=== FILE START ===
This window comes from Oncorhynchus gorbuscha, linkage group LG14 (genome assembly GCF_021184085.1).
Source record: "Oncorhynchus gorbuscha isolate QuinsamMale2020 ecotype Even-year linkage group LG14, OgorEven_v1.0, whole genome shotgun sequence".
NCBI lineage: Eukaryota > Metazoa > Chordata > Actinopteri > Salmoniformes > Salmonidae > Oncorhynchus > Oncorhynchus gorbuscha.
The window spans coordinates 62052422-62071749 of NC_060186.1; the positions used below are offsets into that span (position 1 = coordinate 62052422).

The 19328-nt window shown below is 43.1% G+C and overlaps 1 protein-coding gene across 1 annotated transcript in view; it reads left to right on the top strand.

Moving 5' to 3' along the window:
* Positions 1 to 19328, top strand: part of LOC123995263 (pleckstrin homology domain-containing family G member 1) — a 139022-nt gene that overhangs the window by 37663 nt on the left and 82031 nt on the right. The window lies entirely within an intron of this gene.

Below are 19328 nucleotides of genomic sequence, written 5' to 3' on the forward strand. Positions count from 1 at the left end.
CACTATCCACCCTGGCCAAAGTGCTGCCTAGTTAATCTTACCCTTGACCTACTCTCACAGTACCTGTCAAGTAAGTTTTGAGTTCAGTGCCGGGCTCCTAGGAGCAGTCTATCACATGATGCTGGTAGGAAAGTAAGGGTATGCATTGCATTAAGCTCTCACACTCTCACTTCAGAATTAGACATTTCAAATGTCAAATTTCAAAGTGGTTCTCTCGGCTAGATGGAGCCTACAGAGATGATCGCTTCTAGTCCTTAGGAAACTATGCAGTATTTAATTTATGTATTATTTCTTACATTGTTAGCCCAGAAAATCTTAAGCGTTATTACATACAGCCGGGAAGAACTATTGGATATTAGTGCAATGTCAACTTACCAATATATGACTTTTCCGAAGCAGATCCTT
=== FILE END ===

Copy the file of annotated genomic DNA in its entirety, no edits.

This window comes from Oncorhynchus gorbuscha, linkage group LG14 (genome assembly GCF_021184085.1).
Source record: "Oncorhynchus gorbuscha isolate QuinsamMale2020 ecotype Even-year linkage group LG14, OgorEven_v1.0, whole genome shotgun sequence".
NCBI lineage: Eukaryota > Metazoa > Chordata > Actinopteri > Salmoniformes > Salmonidae > Oncorhynchus > Oncorhynchus gorbuscha.
The window spans coordinates 62052422-62071749 of NC_060186.1; the positions used below are offsets into that span (position 1 = coordinate 62052422).

The 19328-nt window shown below is 43.1% G+C and overlaps 1 protein-coding gene across 1 annotated transcript in view; it reads left to right on the top strand.

Moving 5' to 3' along the window:
* Positions 1 to 19328, top strand: part of LOC123995263 (pleckstrin homology domain-containing family G member 1) — a 139022-nt gene that overhangs the window by 37663 nt on the left and 82031 nt on the right. The window lies entirely within an intron of this gene.

Below are 19328 nucleotides of genomic sequence, written 5' to 3' on the forward strand. Positions count from 1 at the left end.
CACTATCCACCCTGGCCAAAGTGCTGCCTAGTTAATCTTACCCTTGACCTACTCTCACAGTACCTGTCAAGTAAGTTTTGAGTTCAGTGCCGGGCTCCTAGGAGCAGTCTATCACATGATGCTGGTAGGAAAGTAAGGGTATGCATTGCATTAAGCTCTCACACTCTCACTTCAGAATTAGACATTTCAAATGTCAAATTTCAAAGTGGTTCTCTCGGCTAGATGGAGCCTACAGAGATGATCGCTTCTAGTCCTTAGGAAACTATGCAGTATTTAATTTATGTATTATTTCTTACATTGTTAGCCCAGAAAATCTTAAGCGTTATTACATACAGCCGGGAAGAACTATTGGATATTAGTGCAATGTCAACTTACCAATATATGACTTTTCCGAAGCAGATCCTT